|MadSci Network: Earth Sciences|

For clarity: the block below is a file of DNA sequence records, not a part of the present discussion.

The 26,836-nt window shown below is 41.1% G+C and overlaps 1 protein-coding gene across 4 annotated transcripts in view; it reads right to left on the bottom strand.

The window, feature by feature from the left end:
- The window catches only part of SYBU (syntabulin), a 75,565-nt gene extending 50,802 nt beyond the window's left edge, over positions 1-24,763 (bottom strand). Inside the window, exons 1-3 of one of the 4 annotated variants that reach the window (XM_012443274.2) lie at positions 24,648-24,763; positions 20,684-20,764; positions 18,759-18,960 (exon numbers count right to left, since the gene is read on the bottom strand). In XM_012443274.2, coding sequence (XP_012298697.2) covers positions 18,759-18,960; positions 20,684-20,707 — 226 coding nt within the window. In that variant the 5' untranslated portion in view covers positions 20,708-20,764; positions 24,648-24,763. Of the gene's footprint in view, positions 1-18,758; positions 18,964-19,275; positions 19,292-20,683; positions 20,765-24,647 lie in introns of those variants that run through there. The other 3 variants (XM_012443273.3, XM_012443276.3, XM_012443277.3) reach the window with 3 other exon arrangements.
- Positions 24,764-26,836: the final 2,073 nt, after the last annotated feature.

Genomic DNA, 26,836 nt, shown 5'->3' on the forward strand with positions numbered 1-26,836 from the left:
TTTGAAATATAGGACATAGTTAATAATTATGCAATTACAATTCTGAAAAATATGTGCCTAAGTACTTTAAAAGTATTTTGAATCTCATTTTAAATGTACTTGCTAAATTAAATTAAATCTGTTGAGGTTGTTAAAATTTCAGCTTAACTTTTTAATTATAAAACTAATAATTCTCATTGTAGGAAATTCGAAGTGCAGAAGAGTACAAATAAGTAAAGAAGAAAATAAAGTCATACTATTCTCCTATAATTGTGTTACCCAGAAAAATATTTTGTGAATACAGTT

An interesting question. To answer, maybe we should start by considering why ice sticks to anything. And to answer that, we need to start with how is ice formed in the first place. On a big scale, ice is easy. You just take some water and make it very cold. But at the molecular scale it is much more fascinating. Ice is made from water and water, as you know, is "H2O" - that is, it is composed of two hydrogen atoms attached to a single oxygen atom. These atoms are arranged in a "V-shape" with the hydrogens at the tips of the "V" and the oxygen at the point. What you may not know, though, is that oxygen also has two extra pairs of electrons - two "lone pairs" - that dangle from it so that the water molecule is actually a "tetrahedron". A tetrahedron is a four side solid figure, with four points. (A tetrapak for cream is an example.) Water molecules interact when one of the lone pairs on an oxygen reaches out for the hydrogen atom on an adjacent water molecule. This is called "hydrogen bonding" and it is why water is a liquid at room temperature and not a gas. All of the water molecules are connected with their neighbours through hydrogen bonding interactions. In liquid water, although every water is connected, each molecule of water can break its old connections and make new ones. The result is that water flows. Each water molecule gets passed hand-to-hand from one molecule of water to the next. In ice, the temperature is too cold for the water molecules to break any connections and so the water molecules are stuck in place. A rigid three dimensional network of hydrogen bonded water molecules is formed - with none of the water molecules changing place. So, what has this to do with ice sticking? Well, if you think about the surface of the ice, there are going to be some water molecules that line the surface with their oxygen atoms facing outwards. These oxygens will not be able to "hydrogen bond" with any other water molecules because they are at the surface and there are no more water molecules to bond with! And some water molecules will be at the surface with their hydrogen atoms pointing out. They will also be looking for a partner to bond with but will be left unsatisfied. The result is that at a molecular level there are an awful lot of molecules that are left "hanging" - left searching for a partner to join with in a hydrogen bonding arrangement. When ice comes in contact with another surface that is capable of forming hydrogen bonds, then it will stick to that surface. Your skin has a fairly high moisture content and is therefore very suitable for forming these interactions - so, sometimes ice sticks to your skin. But if ice has all of these grabby molecules on its surface, how come it is slippery? Because above a certain temperature, the surface of the ice becomes mobile. The water molecules are able to move around on the surface, hopping from water to water and skipping along. The temperature may be below 32F (0 C) but the last molecules on the surface behave as if they are liquid water and each of these effective water molecule acts like a molecular ball bearing making the surface slippery. This is why ice doesn't always stick to your skin. Sometimes it just slides past. But chances are, if you have moist skin, then the water molecules on your skin will grab hold of the water molecules in the ice and hang on good and tight. Hope this answers your question. Good luck with your computer class.
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